It would be another 94 years before there was another woman on Wall Street. (Muriel Siebert was the first woman to buy a seat on the New York Stock Exchange, on December 28, 1967)

How much did you know about Victoria and Tennie’s role on Wall Street? What do you think of them? What questions do you have?

Sources:

Brody, Miriam. Victoria Woodhull, Free Spirit for Women’s Rights

Gabriel, Mary. Notorious Victoria.

Goldsmith, Barbara. Other Powers: The Age of Suffrage, Spiritualism and the Scandalous Victoria Woodhull.

Havelin, Kate. Victoria Woodhull.

MacPherson, Myra. The Scarlet Sisters.

Underhill, Lois Beachey. The Woman Who Ran for President.

A Hint of What’s to Come…

Image courtesy of The Graphics Fairy: http://thegraphicsfairy.com/category/women/page/10/

Image courtesy of The Graphics Fairy: http://thegraphicsfairy.com/category/women/page/10/

Short post today since I’m pressed for time, so I thought I’d give you a little teaser of my next book, the one I’m almost done researching. I’m still not saying who my subject is (hint: her birthday is tomorrow), but I’ll tell you this…

Those who disliked her saw her as a dangerous force who was too willing to speak out in an age when women were expected to be quiet. To many, she was  a charlatan, con-artist, prostitute, and puppet for powerful men whose ideas about love, sex and married life would corrupt the sanctity of marriage. She was publicly lampooned in political cartoons as associated with Satan and her name became a by-word for the type of behavior no respectable woman would abide.

But those who supported her saw her as a gifted spiritualist medium and healer, a talented financial mind, a fresh voice on women’s rights, the suffragist who just might get women the vote, and the radical idealist needed to move the nation forward.

By the age of 33, this woman who started out dirt poor had been married twice, bore two children, worked on Wall Street, became a self-made millionaire, testified before Congress, gave controversial speeches on women’s equality to packed halls across the country, and began one of only a handful of women-run newspapers in the United States. She rubbed elbows (and later made enemies) with the likes of Cornelius Vanderbilt, Frederick Douglass, Elizabeth Cady Stanton, Susan B. Anthony, Harriet Beecher Stowe (and her whole family) and even President Grant.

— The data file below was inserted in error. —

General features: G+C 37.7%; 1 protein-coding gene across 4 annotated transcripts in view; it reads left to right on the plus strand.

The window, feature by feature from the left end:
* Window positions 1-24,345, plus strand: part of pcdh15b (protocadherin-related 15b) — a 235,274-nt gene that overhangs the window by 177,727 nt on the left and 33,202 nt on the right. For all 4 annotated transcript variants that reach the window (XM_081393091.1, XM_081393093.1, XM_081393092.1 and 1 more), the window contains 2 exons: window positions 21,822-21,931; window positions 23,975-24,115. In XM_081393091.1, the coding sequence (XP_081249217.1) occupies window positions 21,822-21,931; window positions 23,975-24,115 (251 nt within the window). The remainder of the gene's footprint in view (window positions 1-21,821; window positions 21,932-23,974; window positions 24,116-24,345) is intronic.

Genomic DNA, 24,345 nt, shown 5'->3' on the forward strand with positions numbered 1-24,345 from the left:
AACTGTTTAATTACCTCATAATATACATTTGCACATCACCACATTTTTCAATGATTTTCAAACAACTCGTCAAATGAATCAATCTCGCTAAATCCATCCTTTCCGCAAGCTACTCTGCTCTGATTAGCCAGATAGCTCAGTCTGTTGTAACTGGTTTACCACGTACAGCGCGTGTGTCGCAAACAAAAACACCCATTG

By the end of her life, she ran for political office twice (unsuccessfully), caused a nationwide scandal that riveted the country for years – much like the OJ Simpson trial did in our own time – and eventually fled the country, still dogged by her controversial reputation.

And yet, she’s been largely written out of history. I didn’t know about her until I “randomly” (I don’t believe in chance) came across a pin about her on Pinterest and there’s been no historical fiction written about her in more than 30 years (a book in the ’60s and one in the ’80s, are all that’s been done). She’s one of the most important voices in the women’s suffrage movement and an important late 19th century figure in US politics and business, yet only a handful of people have ever heard of her.

That’s going to change. Look for more information on this fascinating woman over the next six months or so. Hopefully by March I’ll be able to reveal who she is. You can guess if you’d like, but right now I can’t confirm if you’re right.